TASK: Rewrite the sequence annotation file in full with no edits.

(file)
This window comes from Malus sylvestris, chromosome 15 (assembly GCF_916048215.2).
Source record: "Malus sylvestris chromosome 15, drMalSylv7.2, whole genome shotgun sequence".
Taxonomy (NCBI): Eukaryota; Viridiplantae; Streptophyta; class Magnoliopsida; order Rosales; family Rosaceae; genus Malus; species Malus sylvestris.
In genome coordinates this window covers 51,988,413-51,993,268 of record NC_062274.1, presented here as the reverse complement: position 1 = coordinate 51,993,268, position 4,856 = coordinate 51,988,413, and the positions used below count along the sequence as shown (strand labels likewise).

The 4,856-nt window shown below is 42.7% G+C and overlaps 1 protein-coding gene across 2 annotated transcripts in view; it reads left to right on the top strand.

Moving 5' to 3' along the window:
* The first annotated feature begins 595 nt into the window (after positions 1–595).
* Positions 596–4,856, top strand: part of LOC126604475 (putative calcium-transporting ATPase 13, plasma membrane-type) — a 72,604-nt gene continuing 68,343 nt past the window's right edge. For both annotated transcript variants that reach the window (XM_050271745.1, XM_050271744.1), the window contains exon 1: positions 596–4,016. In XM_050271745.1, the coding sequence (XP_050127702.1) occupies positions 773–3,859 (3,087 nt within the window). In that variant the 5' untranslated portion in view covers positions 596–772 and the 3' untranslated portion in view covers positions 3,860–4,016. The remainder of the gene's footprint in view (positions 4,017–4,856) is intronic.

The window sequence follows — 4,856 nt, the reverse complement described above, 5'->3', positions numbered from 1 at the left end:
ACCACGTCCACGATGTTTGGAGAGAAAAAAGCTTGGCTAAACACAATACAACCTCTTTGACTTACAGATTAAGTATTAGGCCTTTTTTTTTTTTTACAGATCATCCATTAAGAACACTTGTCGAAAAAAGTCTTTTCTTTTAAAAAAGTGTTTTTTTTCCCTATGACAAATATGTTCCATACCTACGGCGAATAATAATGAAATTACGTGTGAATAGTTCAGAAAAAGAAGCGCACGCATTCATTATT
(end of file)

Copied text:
This window comes from Malus sylvestris, chromosome 15 (assembly GCF_916048215.2).
Source record: "Malus sylvestris chromosome 15, drMalSylv7.2, whole genome shotgun sequence".
Taxonomy (NCBI): Eukaryota; Viridiplantae; Streptophyta; class Magnoliopsida; order Rosales; family Rosaceae; genus Malus; species Malus sylvestris.
In genome coordinates this window covers 51,988,413-51,993,268 of record NC_062274.1, presented here as the reverse complement: position 1 = coordinate 51,993,268, position 4,856 = coordinate 51,988,413, and the positions used below count along the sequence as shown (strand labels likewise).

The 4,856-nt window shown below is 42.7% G+C and overlaps 1 protein-coding gene across 2 annotated transcripts in view; it reads left to right on the top strand.

Moving 5' to 3' along the window:
* The first annotated feature begins 595 nt into the window (after positions 1–595).
* Positions 596–4,856, top strand: part of LOC126604475 (putative calcium-transporting ATPase 13, plasma membrane-type) — a 72,604-nt gene continuing 68,343 nt past the window's right edge. For both annotated transcript variants that reach the window (XM_050271745.1, XM_050271744.1), the window contains exon 1: positions 596–4,016. In XM_050271745.1, the coding sequence (XP_050127702.1) occupies positions 773–3,859 (3,087 nt within the window). In that variant the 5' untranslated portion in view covers positions 596–772 and the 3' untranslated portion in view covers positions 3,860–4,016. The remainder of the gene's footprint in view (positions 4,017–4,856) is intronic.

The window sequence follows — 4,856 nt, the reverse complement described above, 5'->3', positions numbered from 1 at the left end:
ACCACGTCCACGATGTTTGGAGAGAAAAAAGCTTGGCTAAACACAATACAACCTCTTTGACTTACAGATTAAGTATTAGGCCTTTTTTTTTTTTTACAGATCATCCATTAAGAACACTTGTCGAAAAAAGTCTTTTCTTTTAAAAAAGTGTTTTTTTTCCCTATGACAAATATGTTCCATACCTACGGCGAATAATAATGAAATTACGTGTGAATAGTTCAGAAAAAGAAGCGCACGCATTCATTATT